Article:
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National Sculpture Prize and Exhibition
Sculpture occupies a curious position in contemporary art, for it seems that the term now brands any art dealing with real space. Yet as a popular descriptor for three-dimensional material objects, it has been sidelined by terms such as ‘installation’ and ‘object-based art’. Accordingly, the cross-section of works selected for the National Sculpture Prize and Exhibition at Dell Gallery offered a rare opportunity to reassess the specific concerns and current definitions of sculptural practice.
In its endeavour to showcase the hybrid nature of recent Australian sculpture, the National Sculpture Prize came close to being a forced exercise in diversity, with no two entries constructed from the same material. Nonetheless, there were some shared concerns amongst the participating artists, such as an interest in manufacturing processes and how these relate to the traditional sculptural practice of producing form from matter. The eighteen works also displayed a general affinity for ‘seductive production values’, whether factory-polished or handcrafted. This recourse to an ‘art of spectacle’ acknowledged that contemporary sculptural practice is shaped by the desire for visibility amidst the competing aesthetics of today’s material culture.1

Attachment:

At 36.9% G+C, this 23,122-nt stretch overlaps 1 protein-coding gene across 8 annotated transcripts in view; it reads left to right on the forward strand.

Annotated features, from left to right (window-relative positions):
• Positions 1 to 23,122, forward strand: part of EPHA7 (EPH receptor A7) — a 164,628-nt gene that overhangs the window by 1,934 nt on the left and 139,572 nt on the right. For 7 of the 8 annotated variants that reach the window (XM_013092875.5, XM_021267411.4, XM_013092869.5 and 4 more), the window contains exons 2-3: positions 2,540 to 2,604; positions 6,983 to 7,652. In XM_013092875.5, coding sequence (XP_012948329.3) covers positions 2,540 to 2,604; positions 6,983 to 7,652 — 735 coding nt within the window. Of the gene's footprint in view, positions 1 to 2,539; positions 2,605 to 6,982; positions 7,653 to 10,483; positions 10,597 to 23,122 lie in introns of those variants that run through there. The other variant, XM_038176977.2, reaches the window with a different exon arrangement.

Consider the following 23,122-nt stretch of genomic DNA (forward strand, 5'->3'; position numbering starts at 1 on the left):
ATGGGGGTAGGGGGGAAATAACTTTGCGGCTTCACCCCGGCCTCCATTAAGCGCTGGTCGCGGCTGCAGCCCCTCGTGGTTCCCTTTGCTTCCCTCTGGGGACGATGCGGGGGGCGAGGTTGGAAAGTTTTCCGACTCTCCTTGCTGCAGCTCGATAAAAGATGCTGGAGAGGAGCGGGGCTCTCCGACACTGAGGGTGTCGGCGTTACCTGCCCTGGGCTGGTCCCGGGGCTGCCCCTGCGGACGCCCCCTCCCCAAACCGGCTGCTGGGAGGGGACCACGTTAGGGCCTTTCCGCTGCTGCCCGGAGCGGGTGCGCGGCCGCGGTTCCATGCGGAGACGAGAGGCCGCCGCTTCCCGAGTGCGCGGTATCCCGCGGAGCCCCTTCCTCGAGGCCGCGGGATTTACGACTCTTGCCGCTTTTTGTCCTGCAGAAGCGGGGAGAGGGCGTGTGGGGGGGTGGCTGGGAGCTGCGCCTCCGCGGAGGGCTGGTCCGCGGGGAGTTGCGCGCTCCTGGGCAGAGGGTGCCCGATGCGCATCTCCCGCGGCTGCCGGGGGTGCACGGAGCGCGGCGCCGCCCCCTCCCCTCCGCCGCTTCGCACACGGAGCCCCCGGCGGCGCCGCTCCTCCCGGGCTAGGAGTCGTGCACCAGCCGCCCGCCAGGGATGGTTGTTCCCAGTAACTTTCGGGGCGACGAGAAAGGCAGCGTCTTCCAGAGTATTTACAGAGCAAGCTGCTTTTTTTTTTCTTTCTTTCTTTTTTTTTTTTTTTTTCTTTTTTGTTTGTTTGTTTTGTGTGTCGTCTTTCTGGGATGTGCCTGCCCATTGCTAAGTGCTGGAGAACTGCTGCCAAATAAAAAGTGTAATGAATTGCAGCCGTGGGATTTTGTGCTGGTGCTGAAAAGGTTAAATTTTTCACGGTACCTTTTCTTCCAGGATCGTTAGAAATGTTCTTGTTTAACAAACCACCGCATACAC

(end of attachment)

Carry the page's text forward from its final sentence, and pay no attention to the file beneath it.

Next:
The lush and sleekly commercial appearance of several of the works succeeded in lending the exhibition a popular appeal. Christopher Langton’s Dolly superimposes the glossy veneer of a blow-up toy onto what appears to be a digitalised model of a virus, while Christian de Vietri’s Einstein’s refrigerator 2nd law affects a slick design aesthetic that renders it as enticing as a new Apple iBook. An equally seductive yet more intimate form of craftsmanship distinguishes Term, Charles Robb’s fibreglass portrait bust. Positioned awkwardly at the junction of wall and floor, Robb’s sculpture provided an unsettling counterpoint to the easily digestible modes of display found elsewhere in the exhibition.
The most interesting works in the show were those where the artist had tried to draw meaning from form itself, rather than impose ideas onto a pre-made structure. Selving, Mikala Dwyer’s twisted circuit of warped and melded plastic balanced against a mirrored, wooden box, is a case in point. Dwyer uses transparency and reflection to explore the slipperiness of optical perception. Her work also blurs the limits of physicality, for it appears malleable and weightless from a distance, yet at close range is brittle to touch. Its smooth, translucent surface is marred by the scrapes and melted joins of its manufacture. Selving is thus both solid and ghostly, sealing the disparities between form and space in a frozen act of transmutation.